How Long Does a DUI/DWI Stay On Your Record?
In This Article
The federal legal driving limit in the United States is a blood alcohol content (BAC) of 0.08%. This means 0.08 grams of alcohol per deciliter (g/dL) of blood.
In 2018, 1,878 people were killed in crashes where drivers had even lower BAC levels. 10,511 people died in all drunk-driving accidents. Men are more likely than women to drive while drunk, but both are guilty of it.
Buzzed driving (driving after having a few drinks) is still considered drunk driving. Even if you are not intoxicated, you may still be too impaired to drive. You are putting yourself, others, and other motorists at risk of an accident.
Each state has its own laws on DUI (driving under the influence). But driving while impaired is considered a criminal offense in all 50 states.
Federal laws also exist and cover penalties for DUIs that are committed within federal properties.
Is a DUI the same as a DWI?
It depends on the state. In some states, a DUI is the same as a DWI.
- DUI stands for driving under the influence
- DWI stands for driving while intoxicated or driving while impaired
In some states, a DWI may apply to anyone driving while impaired in any way. This may include falling asleep at the wheel or not being safely in control of the vehicle.
How Long Does a DUI Stay on Your Record?
DUIs are kept on public records and by the state’s Department of Motor Vehicles (DMV). How long a DUI stays on your record depends on the state.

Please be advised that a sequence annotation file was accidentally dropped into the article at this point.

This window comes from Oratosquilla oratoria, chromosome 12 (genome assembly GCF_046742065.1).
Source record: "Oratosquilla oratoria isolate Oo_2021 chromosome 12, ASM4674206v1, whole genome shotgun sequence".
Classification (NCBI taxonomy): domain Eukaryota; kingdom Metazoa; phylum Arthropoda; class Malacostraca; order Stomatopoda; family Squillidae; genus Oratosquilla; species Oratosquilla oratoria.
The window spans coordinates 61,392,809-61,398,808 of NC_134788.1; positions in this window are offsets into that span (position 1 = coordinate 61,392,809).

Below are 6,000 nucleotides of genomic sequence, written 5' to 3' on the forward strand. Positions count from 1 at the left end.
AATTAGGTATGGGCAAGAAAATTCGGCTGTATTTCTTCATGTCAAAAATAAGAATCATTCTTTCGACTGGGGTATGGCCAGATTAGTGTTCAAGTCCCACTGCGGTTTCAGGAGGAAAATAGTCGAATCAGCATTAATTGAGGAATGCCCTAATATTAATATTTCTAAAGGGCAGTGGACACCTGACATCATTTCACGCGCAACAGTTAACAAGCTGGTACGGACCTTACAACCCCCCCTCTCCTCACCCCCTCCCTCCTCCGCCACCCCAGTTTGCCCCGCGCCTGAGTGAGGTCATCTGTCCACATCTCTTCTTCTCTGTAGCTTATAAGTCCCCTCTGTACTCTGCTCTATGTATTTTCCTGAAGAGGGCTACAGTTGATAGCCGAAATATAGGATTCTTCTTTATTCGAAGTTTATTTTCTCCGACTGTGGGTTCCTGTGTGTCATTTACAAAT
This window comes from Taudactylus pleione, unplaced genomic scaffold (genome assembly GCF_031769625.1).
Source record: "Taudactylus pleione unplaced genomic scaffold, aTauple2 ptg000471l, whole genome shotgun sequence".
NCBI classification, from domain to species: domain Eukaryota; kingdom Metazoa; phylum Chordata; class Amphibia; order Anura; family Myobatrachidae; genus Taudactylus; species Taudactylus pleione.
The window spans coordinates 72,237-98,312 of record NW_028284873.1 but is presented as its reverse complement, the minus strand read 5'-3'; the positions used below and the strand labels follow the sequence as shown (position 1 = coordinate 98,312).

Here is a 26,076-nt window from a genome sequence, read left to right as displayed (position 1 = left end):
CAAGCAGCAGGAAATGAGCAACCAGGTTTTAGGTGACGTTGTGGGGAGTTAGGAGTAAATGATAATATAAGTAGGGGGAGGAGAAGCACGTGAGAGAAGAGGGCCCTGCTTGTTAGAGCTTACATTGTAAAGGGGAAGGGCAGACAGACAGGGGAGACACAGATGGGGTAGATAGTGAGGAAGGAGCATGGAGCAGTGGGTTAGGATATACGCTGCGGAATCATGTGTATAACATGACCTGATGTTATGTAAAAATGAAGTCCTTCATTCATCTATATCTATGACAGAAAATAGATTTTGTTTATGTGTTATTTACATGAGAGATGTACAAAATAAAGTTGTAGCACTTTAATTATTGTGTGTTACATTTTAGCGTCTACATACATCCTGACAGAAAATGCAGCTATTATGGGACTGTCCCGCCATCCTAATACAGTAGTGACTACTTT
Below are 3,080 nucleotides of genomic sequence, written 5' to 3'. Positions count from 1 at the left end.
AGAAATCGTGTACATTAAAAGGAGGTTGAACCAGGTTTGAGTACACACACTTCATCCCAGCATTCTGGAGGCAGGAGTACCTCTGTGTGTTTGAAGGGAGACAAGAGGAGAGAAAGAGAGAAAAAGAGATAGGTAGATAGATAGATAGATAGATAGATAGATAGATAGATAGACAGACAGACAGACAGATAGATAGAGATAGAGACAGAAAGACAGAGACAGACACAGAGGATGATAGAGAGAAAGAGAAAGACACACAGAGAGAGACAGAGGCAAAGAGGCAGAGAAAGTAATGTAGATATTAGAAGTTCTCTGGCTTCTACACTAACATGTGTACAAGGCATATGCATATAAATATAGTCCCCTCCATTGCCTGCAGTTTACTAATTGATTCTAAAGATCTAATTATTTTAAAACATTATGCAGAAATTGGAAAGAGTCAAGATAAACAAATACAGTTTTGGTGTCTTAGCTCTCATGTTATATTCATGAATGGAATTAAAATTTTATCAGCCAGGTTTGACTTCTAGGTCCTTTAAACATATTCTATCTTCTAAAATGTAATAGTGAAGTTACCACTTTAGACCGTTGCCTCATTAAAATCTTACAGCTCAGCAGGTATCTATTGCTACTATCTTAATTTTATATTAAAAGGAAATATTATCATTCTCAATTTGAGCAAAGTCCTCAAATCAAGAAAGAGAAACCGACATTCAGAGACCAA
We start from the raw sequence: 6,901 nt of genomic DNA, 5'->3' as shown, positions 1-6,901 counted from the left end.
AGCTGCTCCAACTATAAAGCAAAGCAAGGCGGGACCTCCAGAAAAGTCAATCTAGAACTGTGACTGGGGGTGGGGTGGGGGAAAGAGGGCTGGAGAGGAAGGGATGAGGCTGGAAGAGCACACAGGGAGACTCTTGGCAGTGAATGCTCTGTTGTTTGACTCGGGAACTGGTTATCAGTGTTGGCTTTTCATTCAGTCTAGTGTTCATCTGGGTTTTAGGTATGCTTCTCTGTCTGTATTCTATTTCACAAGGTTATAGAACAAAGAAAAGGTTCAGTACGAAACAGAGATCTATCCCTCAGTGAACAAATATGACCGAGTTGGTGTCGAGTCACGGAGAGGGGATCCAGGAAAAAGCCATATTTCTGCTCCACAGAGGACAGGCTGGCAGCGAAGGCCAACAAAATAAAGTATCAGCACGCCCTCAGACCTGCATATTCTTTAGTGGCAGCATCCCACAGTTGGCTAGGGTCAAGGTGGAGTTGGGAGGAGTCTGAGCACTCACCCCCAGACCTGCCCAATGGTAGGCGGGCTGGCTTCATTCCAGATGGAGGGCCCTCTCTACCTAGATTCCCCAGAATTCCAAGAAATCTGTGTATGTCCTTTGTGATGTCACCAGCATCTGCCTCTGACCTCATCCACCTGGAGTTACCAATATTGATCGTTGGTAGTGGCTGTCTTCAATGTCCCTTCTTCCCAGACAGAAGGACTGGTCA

It typically takes about 3 to 5 years for public records to clear. But it can take much longer in some states.
For example, a DUI charge remains on your record for 10 years in California.
Substance-related DUI will stay on record forever in states like Washington, Florida, and Maine. These include driving while drunk or under the influence of controlled substances.
The state’s DMV keeps permanent driving records of DUI charges. This is to make sure that repeat offenders are punished accordingly.
What is a DUI Conviction?
A DUI conviction is a criminal offense. It usually refers to driving while having a BAC above the legal limit of 0.08%.
You can also receive a DUI conviction if you drive under the influence of drugs or other medications that cause impairment.
What constitutes a DUI or a DWI varies by state. While they may be synonymous in some states, a DWI doesn’t have to involve drugs or alcohol in others.
Alcohol-Impaired Driving Laws by State
Criminal charges for a DUI conviction will vary by state. Blowing a 0.08 BAC into a breathalyzer warrants a DUI charge in every state.
Some states have a zero-tolerance penalty for any BAC level. Fines and penalties will vary. Your charges may also vary depending on your criminal history.
You may be charged more if you have previous:
- Reckless driving charges
- Traffic violations
- Jail time
- Other red flags on your background check
How to Check Your Driving Record
You can check your driving record online. Just find the official DMV or Department of Driver's License website for your state. It should end in a .gov (e.g., https://dmv.ca.gov).
On the website, search for the driving record page. Under it, go to the "Records" or "Documents" tab. You may be asked to pay a small fee of $10 to get a hard copy of your driving record.